Reunifying DPJ to be administrative team's goal

Noda’s key first task: filling Edano’s shoes

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Staff Writers

Prime Minister-elect Yoshihiko Noda is looking to form an administrative team that satisfies loyalists of disgraced Democratic Party of Japan kingpin Ichiro Ozawa and his own allies, and one main task will be picking a right-hand man to fill the shoes of Yukio Edano, the departing chief Cabinet secretary.

Various names were floated Wednesday for that and other posts, among them former education minister Tatsuo Kawabata, a DPJ veteran who has also served as the party’s secretary general and Diet affairs chief.

Others rumored for the position include Katsuya Okada, another ex-DPJ secretary general, and Osamu Fujimura, a close Noda aide.

Kawabata, who was in the first DPJ Cabinet, under Yukio Hatoyama, is considered neutral when it comes to the divisive issue of Ozawa, who heads the party’s largest faction, with some 120 members.

Noda, who may form his Cabinet Friday, told fellow DPJ members during a Wednesday afternoon meeting: “The important thing is to create an environment so that everyone (in the DPJ) can fully exercise their ability.”

Okada’s name was also floated as a possible candidate for finance minister, while Fujimura may be appointed either education or health minister, Jiji Press said.

Noda was considering retaining Michihiko Kano, who ran against him in Monday’s presidential race, as agriculture minister or giving him a different Cabinet post, the news agency said, adding that former parliamentary secretary of defense Akihisa Nagashima may be named foreign minister.

Meanwhile, departing industry minister Banri Kaieda, who was defeated by Noda in Monday’s runoff for the DPJ presidency, is unlikely to stay in the new Cabinet, Jiji said.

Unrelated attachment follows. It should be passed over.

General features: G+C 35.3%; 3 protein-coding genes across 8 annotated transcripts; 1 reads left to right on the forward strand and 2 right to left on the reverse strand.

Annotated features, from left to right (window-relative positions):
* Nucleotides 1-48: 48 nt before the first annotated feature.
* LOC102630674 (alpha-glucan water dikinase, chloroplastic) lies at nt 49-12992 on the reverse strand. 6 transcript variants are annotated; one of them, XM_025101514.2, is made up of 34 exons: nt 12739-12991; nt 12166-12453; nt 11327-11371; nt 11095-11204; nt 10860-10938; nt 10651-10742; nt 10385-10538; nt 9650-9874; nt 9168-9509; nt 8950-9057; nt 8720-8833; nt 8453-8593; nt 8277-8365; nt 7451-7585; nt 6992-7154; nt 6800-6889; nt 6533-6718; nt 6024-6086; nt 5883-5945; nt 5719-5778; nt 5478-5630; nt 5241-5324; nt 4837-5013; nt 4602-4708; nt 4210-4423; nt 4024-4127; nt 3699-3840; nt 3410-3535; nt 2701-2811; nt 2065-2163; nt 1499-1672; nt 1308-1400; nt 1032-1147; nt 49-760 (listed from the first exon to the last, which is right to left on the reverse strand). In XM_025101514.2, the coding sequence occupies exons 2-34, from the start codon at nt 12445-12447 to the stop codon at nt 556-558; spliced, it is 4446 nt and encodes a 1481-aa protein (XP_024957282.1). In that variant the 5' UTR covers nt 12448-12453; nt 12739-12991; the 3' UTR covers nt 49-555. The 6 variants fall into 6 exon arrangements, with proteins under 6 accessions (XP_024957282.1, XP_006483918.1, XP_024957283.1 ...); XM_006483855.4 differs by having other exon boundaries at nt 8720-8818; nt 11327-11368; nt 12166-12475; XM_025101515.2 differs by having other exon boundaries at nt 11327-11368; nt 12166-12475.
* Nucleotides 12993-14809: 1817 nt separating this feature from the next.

On Wednesday, the party approved Noda’s appointment of Azuma Koshiishi, a close ally of Ozawa who chairs the party’s Upper House caucus, to serve as secretary general, the party’s No. 2 position, as well as former Foreign Minister Seiji Maehara as policy chief, and Hirofumi Hirano, a close aide to Hatoyama, as the party’s Diet affairs chief.

The appointment of the three executives indicated Noda wanted lawmakers from different internal groups to reunite the DPJ, which has been split between Ozawa’s supporters and his foes.

Although Ozawa’s party membership has been suspended as he awaits trial, he retains a powerful presence.

“There’s only one thing that is required of us. That is harmony within the party,” Koshiishi said.

It is the first time in DPJ history that an Upper House member has been chosen as secretary general, who is in charge of elections and controls the party’s money.

To answer concerns that the burden of election-related measures may be too heavy for Koshiishi, 75, former Diet affairs chief Shinji Tarutoko, a Lower House lawmaker, was appointed acting secretary general, apparently a new post to support Koshiishi. Tarutoko doesn’t belong to a party faction.

“I can’t do everything by myself. . . . I believe it is necessary to take firm measures to compensate for the handicap of my being an Upper House lawmaker,” said Koshiishi, who also has ties with former Chief Cabinet Secretary Yoshito Sengoku, one of the core members of the anti-Ozawa camp.

Another big task for Noda’s group will be to cooperate with the opposition, led by the Liberal Democratic Party, so the budget and other legislation can see smooth passage through the divided Diet in which the DPJ lacks an Upper House majority.